A commentator on my previous posting (of 19 November) explicitly makes the argument anticipated but dismissed there, that weaker parties in these irregular wars will tend to see themselves as not bound by humanitarian law. He says: “Having and obeying the rules of warfare tends to be something that only the strong can do. Without supporting one side or the other it is obvious that Hamas or the PLO is not militarily able to take on the IDF in the open. To do so would be suicidal. Were I a freedom fighter (which in their eyes they are) I’d use the means I had available and stuff the rules.” (emphasis added).
It is easy to understand the sentiment that lies behind this kind of observation, and the commentator is right to observe that Hamas cannot take on the Israeli Defence Forces in conventional conflict, with any prospect of success. But it is a long way from this observation to justifying killing arbitrary Israeli citizens (not members of the military forces), which is the dominant Hamas tactic. This, as noted earlier, is simply terrorism and has been universally condemned (in United Nations resolutions, international conventions and humanitarian law) and it doesn’t matter whose ‘eyes’ we are using.
To concede the point to Hamas is to concede it to all the groups around the world who have grievances about which they feel passionately (Taliban, al Qaeda, IRA, FARC, Moro Liberation, Tamil Tigers, Basques, …). International humanitarian law simply cannot work unless the same principles of moral/legal judgement are applied in all cases. Claims of ‘war crimes’, made by parties to a conflict, are otherwise, hypocritical and self-serving. If a party cannot fight within humanitarian rules, it cannot fight at all. The deliberate decision to employ coercive violence to achieve a political end (initiate ‘war’, or respond to prior attack), inevitably brings an obligation to exercise restraint, both in regard to who is harmed and in relation to the overall destruction caused (the principle of proportion). In this context, we can comment on what was done by Israeli forces in the latest phase of the long war in Palestine.
To begin with, I am taking it that Israel was justified in responding militarily to the preceding rocket bombardment and that the targeting of the Hamas military commander (Ahmad Jabari) was legitimate. He was manifestly ‘participating in hostilities’ (as noted in earlier commentary, this is the Geneva (Protocol I) characterisation of ‘combatant’). The same applies to strikes at lower-level operatives who were facilitating operations and/or manning rocket launch sites. I also take it that launch sites or weapon stores are legitimate military targets, wherever they are.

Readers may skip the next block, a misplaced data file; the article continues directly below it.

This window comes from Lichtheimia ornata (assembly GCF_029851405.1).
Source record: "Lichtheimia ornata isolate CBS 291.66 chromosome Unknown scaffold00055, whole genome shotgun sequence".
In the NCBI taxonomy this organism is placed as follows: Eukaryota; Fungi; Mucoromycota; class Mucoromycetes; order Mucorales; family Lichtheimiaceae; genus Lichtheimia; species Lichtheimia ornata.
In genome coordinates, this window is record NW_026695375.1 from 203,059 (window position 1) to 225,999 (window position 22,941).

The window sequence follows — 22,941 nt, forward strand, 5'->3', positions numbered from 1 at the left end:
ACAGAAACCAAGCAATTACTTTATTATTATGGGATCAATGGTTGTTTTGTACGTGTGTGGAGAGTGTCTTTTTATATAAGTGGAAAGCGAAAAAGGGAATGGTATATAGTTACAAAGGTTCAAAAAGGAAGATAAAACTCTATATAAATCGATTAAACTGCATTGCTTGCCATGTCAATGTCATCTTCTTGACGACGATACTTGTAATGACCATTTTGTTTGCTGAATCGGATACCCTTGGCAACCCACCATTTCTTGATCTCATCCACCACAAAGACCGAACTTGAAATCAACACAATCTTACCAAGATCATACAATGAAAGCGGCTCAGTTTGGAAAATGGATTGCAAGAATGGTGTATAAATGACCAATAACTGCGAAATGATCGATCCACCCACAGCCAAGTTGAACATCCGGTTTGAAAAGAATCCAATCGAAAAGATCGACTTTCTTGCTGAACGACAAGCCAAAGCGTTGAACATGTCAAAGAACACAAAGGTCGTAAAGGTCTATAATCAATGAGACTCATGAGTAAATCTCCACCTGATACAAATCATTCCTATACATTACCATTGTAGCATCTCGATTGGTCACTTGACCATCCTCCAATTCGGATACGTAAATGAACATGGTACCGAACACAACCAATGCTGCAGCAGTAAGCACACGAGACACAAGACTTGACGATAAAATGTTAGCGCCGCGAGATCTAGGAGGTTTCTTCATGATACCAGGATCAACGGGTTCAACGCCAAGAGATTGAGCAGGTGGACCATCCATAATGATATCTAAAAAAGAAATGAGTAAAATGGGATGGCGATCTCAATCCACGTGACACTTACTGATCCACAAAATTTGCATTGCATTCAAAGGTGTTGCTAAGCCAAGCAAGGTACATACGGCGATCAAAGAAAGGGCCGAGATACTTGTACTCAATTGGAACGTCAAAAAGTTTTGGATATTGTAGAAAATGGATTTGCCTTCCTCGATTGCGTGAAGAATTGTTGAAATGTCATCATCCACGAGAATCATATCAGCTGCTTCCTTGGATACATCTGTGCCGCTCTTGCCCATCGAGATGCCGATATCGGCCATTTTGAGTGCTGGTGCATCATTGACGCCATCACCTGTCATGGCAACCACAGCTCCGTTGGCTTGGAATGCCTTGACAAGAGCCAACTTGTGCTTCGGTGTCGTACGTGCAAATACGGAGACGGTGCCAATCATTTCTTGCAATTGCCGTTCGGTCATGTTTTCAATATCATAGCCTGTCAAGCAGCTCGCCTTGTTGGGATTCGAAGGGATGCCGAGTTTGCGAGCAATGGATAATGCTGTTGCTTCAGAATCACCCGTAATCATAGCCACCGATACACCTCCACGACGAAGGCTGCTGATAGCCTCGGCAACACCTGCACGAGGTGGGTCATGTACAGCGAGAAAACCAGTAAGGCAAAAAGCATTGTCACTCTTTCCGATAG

Humanitarian law is less clear on the status of persons who are more ‘political’ than ‘military’. Traditionally, Geneva has seen only uniformed members of the armed forces of a belligerent state as combatants, with everyone else (including government ministers) as ‘civilians’ (and thus protected). This is anomalous in the case of officials who are involved in the direction of a war (Defence Minister) and particularly where the head of state is nominally also ‘Commander in Chief’. It is arguable that such persons are participating in the hostilities in a big way and thus are also legitimate targets for attack. If this is accepted, then Israeli targeting of Hamas officials and government offices is also defensible.
But there is a problem in all these cases (including the clearly military targets). If local reports are to be believed (and that is an important caveat), most of the people actually killed (several hundred overall) were not in any of the categories above. They were civilians. The words of the Chief Prosecutor at the International Criminal Court are very relevant here: “Under international humanitarian law and the Rome Statute, the death of civilians during an armed conflict, no matter how grave and regrettable, does not, in itself, constitute a war crime. It is (the prosecutor explains) a matter of proportionality between the value of the military objective and the incidental civilian harm. In the circumstances I was describing in the previous column (‘A kind of terrorism’, 19/11/12), where such objectives are frequently found in civilian areas and, perhaps, intentionally so, this is inevitably a difficult calculation. On the other side, there is also the matter of using civilians and civilian structures as a ‘shield’ for military operations, which is also a war crime. Any prosecutions in this sort of case are going to depend crucially on the facts of the case, and any convictions that occur will clarify humanitarian law on many of the points that were the subject of some speculation above.
Recent events may have moved this issue beyond the academic, in that some supporters are suggesting that the new status of the Palestinian Authority may permit them to become a party to the Rome Convention and thus be in a position to initiate a prosecution of Israel for war crimes. It would be strange, indeed, for this process to occur, whilst their defenders also claim that they (the Palestinians) are not, themselves, bound by the statutes of the convention, on account of their relative weakness and the strength of their cause. Truly, we live in interesting times.